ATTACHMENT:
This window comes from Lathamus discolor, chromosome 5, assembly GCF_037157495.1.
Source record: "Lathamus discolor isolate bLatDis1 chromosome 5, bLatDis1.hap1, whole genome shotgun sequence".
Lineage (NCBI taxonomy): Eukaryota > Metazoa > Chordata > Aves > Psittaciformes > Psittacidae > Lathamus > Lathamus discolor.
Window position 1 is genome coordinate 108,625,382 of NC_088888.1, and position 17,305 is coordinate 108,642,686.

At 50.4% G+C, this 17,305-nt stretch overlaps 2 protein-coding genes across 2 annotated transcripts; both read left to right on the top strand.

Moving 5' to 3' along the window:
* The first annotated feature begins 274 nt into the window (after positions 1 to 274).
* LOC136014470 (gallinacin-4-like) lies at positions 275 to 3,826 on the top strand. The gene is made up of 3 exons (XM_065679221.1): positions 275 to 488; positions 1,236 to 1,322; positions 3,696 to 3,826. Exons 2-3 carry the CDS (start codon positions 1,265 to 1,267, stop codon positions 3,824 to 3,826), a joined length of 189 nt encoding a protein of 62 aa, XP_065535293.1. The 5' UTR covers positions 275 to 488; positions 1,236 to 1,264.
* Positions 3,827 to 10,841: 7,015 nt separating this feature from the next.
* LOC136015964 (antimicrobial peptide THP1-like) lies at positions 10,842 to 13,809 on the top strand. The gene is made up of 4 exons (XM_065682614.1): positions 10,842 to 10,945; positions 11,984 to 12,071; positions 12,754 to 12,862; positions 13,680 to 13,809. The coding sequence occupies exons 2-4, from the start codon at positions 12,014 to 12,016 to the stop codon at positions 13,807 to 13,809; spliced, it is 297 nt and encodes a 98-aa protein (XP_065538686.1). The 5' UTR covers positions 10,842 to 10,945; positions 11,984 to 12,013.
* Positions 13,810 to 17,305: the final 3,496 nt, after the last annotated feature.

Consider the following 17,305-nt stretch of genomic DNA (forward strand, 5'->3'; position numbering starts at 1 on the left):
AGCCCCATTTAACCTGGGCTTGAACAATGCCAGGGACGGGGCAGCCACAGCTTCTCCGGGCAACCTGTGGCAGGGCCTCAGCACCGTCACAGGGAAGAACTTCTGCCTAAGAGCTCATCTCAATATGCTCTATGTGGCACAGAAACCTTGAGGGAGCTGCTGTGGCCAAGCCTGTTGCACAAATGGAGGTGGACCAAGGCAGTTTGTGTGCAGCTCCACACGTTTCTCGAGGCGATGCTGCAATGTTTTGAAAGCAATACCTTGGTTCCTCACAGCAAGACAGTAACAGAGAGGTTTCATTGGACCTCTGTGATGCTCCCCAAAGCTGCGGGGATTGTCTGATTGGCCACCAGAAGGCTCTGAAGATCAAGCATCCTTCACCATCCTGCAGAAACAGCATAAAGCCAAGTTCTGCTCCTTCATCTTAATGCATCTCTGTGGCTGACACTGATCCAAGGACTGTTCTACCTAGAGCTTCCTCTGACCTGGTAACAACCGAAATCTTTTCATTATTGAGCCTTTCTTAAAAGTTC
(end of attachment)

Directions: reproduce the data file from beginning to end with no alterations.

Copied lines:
This window comes from Lathamus discolor, chromosome 5, assembly GCF_037157495.1.
Source record: "Lathamus discolor isolate bLatDis1 chromosome 5, bLatDis1.hap1, whole genome shotgun sequence".
Lineage (NCBI taxonomy): Eukaryota > Metazoa > Chordata > Aves > Psittaciformes > Psittacidae > Lathamus > Lathamus discolor.
Window position 1 is genome coordinate 108,625,382 of NC_088888.1, and position 17,305 is coordinate 108,642,686.

At 50.4% G+C, this 17,305-nt stretch overlaps 2 protein-coding genes across 2 annotated transcripts; both read left to right on the top strand.

Moving 5' to 3' along the window:
* The first annotated feature begins 274 nt into the window (after positions 1 to 274).
* LOC136014470 (gallinacin-4-like) lies at positions 275 to 3,826 on the top strand. The gene is made up of 3 exons (XM_065679221.1): positions 275 to 488; positions 1,236 to 1,322; positions 3,696 to 3,826. Exons 2-3 carry the CDS (start codon positions 1,265 to 1,267, stop codon positions 3,824 to 3,826), a joined length of 189 nt encoding a protein of 62 aa, XP_065535293.1. The 5' UTR covers positions 275 to 488; positions 1,236 to 1,264.
* Positions 3,827 to 10,841: 7,015 nt separating this feature from the next.
* LOC136015964 (antimicrobial peptide THP1-like) lies at positions 10,842 to 13,809 on the top strand. The gene is made up of 4 exons (XM_065682614.1): positions 10,842 to 10,945; positions 11,984 to 12,071; positions 12,754 to 12,862; positions 13,680 to 13,809. The coding sequence occupies exons 2-4, from the start codon at positions 12,014 to 12,016 to the stop codon at positions 13,807 to 13,809; spliced, it is 297 nt and encodes a 98-aa protein (XP_065538686.1). The 5' UTR covers positions 10,842 to 10,945; positions 11,984 to 12,013.
* Positions 13,810 to 17,305: the final 3,496 nt, after the last annotated feature.

Consider the following 17,305-nt stretch of genomic DNA (forward strand, 5'->3'; position numbering starts at 1 on the left):
AGCCCCATTTAACCTGGGCTTGAACAATGCCAGGGACGGGGCAGCCACAGCTTCTCCGGGCAACCTGTGGCAGGGCCTCAGCACCGTCACAGGGAAGAACTTCTGCCTAAGAGCTCATCTCAATATGCTCTATGTGGCACAGAAACCTTGAGGGAGCTGCTGTGGCCAAGCCTGTTGCACAAATGGAGGTGGACCAAGGCAGTTTGTGTGCAGCTCCACACGTTTCTCGAGGCGATGCTGCAATGTTTTGAAAGCAATACCTTGGTTCCTCACAGCAAGACAGTAACAGAGAGGTTTCATTGGACCTCTGTGATGCTCCCCAAAGCTGCGGGGATTGTCTGATTGGCCACCAGAAGGCTCTGAAGATCAAGCATCCTTCACCATCCTGCAGAAACAGCATAAAGCCAAGTTCTGCTCCTTCATCTTAATGCATCTCTGTGGCTGACACTGATCCAAGGACTGTTCTACCTAGAGCTTCCTCTGACCTGGTAACAACCGAAATCTTTTCATTATTGAGCCTTTCTTAAAAGTTC